Blowhole (geology)

Sea based blowhole.
Land based blowhole.

In geology, a blowhole is formed as sea caves grow landwards and upwards into vertical shafts and expose themselves towards the surface, which can result in blasts of water from the top of the blowhole[1] if the geometry of the cave and blowhole and state of the weather are appropriate.[2]


Blowholes are likely to occur in areas where there are crevices, such as lava tubes, in rock along the coast.[3] These areas are often located along fault lines and on islands.[3] As powerful waves hit the coast, water rushes into these crevices and bursts out in a high pressured release.[3] It is often accompanied by a loud noise and wide spray, and for this reason, blowholes are often sites of tourism.[3]

Ecological impacts

Blowholes have the capacity to change the topography near their locations. Blowholes can eventually erode the area surrounding the crevices to form larger sea caves.[4] In some instances, the cave itself may collapse.[4] This event may create shallow pools along the coast.[5]


A blowhole is also the name of a rare geologic feature in which air is blown through a small hole at the surface due to pressure differences between a closed underground system and the surface. The blowholes of Wupatki National Monument are an example of such a phenomenon. It is estimated that the closed underground passages have a volume of at least seven billion cubic feet. Wind speeds can approach 30 miles per hour.[2] Another well-known example of the blowhole is the natural entrance to the Wind Cave[6]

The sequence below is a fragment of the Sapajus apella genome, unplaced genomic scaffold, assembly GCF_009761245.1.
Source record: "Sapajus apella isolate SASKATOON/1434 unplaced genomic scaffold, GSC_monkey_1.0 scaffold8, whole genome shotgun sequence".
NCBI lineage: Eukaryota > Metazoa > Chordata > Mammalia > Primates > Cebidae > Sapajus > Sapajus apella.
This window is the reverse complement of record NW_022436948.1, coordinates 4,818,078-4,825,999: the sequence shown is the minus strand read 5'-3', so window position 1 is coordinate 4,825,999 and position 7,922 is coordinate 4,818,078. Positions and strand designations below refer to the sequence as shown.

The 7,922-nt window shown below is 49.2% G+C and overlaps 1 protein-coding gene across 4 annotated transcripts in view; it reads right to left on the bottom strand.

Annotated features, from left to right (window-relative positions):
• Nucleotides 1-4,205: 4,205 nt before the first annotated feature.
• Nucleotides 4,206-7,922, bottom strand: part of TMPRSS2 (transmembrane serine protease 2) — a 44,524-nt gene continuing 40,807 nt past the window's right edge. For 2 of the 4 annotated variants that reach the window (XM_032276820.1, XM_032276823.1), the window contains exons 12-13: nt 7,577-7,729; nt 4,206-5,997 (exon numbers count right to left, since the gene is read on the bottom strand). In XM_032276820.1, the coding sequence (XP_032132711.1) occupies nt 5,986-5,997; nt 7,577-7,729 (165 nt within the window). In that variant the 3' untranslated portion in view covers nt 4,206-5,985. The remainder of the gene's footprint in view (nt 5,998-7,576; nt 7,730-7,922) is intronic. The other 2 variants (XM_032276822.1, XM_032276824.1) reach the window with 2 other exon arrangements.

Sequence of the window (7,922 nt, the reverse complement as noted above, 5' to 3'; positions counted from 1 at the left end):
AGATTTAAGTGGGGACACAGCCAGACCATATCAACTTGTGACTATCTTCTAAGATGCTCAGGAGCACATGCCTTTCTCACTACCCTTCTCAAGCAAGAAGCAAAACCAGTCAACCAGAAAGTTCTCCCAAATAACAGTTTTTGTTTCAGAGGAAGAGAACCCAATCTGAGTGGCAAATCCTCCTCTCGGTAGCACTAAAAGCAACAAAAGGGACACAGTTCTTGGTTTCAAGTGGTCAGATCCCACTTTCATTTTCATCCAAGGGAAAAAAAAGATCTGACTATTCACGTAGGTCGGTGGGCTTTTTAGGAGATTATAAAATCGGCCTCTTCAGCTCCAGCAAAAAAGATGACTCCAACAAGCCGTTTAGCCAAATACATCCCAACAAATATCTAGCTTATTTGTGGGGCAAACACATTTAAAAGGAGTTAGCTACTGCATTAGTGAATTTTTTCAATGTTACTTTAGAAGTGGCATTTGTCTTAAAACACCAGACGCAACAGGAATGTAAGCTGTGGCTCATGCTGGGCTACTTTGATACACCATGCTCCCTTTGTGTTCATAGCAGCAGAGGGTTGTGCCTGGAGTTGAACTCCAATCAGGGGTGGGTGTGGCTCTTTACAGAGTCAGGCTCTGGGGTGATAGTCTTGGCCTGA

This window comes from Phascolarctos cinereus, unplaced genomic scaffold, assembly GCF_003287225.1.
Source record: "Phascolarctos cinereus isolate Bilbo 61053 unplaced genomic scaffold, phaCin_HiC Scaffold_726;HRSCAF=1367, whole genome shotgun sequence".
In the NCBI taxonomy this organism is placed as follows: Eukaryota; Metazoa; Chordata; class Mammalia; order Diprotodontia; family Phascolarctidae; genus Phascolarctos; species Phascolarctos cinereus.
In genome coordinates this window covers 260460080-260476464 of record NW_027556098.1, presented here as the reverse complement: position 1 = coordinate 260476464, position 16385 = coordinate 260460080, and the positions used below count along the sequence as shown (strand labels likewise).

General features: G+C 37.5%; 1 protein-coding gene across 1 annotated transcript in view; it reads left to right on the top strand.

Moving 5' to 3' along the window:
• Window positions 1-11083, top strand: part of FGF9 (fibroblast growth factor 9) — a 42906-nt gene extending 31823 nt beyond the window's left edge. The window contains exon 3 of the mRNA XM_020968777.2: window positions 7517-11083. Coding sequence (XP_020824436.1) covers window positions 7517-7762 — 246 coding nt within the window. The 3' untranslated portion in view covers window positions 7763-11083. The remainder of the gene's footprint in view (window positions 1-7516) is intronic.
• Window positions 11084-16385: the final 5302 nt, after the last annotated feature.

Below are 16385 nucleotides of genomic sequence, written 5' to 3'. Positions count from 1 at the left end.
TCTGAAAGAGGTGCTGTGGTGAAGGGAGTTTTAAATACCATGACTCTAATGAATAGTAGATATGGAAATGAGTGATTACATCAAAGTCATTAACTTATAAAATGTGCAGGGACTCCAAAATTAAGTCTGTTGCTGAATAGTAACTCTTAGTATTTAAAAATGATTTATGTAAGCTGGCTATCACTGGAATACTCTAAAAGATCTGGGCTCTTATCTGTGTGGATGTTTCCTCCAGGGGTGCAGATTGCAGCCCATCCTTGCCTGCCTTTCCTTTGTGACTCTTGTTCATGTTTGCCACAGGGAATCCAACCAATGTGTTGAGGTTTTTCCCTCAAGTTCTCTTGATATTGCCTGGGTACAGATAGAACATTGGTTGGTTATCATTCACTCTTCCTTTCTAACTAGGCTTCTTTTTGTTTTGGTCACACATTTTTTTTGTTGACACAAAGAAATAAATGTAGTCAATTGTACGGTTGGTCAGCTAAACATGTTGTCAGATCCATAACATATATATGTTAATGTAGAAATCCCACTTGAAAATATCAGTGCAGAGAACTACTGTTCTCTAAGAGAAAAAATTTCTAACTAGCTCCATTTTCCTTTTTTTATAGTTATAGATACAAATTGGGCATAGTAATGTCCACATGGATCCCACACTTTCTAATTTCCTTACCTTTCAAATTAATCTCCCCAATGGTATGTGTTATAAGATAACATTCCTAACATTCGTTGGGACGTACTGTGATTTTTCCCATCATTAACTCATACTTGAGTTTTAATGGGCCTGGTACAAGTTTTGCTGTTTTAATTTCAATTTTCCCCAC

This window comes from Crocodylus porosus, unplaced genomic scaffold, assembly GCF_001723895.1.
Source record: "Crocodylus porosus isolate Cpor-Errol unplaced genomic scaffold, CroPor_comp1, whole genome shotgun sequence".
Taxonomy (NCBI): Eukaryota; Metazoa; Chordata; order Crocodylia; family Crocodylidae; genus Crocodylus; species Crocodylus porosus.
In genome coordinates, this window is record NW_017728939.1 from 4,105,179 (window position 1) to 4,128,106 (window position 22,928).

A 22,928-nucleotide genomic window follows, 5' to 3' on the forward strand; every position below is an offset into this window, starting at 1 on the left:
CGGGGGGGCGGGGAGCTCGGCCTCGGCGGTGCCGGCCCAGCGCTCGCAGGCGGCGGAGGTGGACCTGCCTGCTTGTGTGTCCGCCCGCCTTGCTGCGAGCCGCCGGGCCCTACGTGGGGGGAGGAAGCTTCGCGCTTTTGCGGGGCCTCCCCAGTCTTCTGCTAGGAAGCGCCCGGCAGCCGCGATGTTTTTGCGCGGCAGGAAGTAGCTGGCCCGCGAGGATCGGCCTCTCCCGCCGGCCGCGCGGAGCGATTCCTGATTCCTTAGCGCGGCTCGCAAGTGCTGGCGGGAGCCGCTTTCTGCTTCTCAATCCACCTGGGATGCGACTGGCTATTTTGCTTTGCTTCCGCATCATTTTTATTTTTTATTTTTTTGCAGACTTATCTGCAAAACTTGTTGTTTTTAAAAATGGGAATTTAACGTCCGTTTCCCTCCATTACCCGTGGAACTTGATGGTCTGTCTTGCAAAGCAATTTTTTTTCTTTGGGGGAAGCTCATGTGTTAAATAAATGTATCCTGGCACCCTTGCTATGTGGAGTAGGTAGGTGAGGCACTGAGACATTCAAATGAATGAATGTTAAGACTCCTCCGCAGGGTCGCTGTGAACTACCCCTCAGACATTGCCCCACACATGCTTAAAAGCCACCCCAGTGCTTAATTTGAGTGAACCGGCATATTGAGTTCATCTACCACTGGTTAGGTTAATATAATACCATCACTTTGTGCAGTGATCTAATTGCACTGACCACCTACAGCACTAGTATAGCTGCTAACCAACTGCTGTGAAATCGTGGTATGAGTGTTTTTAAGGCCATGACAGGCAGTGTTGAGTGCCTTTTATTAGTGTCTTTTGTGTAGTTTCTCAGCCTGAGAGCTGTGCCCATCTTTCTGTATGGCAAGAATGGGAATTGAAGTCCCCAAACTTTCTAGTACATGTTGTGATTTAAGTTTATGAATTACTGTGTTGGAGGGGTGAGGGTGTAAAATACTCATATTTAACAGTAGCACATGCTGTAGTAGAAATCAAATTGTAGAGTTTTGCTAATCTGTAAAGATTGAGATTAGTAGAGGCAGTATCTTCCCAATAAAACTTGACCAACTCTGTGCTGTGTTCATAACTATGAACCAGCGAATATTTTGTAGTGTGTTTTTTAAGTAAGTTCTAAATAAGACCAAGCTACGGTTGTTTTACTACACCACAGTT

1. Bell, F. G.; Frederic Gladstone Bell (2007). Engineering geology. Elsevier. p. 140. ISBN 978-0-7506-8077-6.
  2. 1 2 Sartor, James Doyne; Lamar, D. L. (1962). Meteorological-Geological Investigations of the Wupatki Blowhole System. Santa Monica, CA: RAND Corporation. OCLC 22486021.
  3. 1 2 3 4 Woodroffe, Colin D. (2011-01-01). Blowholes. Springer Netherlands. pp. 163–164. doi:10.1007/978-90-481-2639-2_189. ISBN 978-90-481-2638-5.
  4. 1 2 Clark, Hovey C.; Johnson, Markes E. (1995). "Coastal Geomorphology of Andesite from the Cretaceous Alisitos Formation in Baja California (Mexico)". Journal of Coastal Research. 11 (2): 401–414.
  5. Tasch, Paul (1978-10-01). "Galapagos Islands: Geological Field Notes: New Data". Transactions of the Kansas Academy of Science (1903–). 81 (3): 231–241. doi:10.2307/3627258. JSTOR 3627258.
  6. Rodney D. Horrocks and Bernard W. Szukalski; Using geographic information systems to develop a cave potential map for Wind Cave, South Dakota; Journal of Cave and Karst Studies 64 (1): 63-70.

This article is issued from Wikipedia - version of the 11/10/2016. The text is available under the Creative Commons Attribution/Share Alike but additional terms may apply for the media files.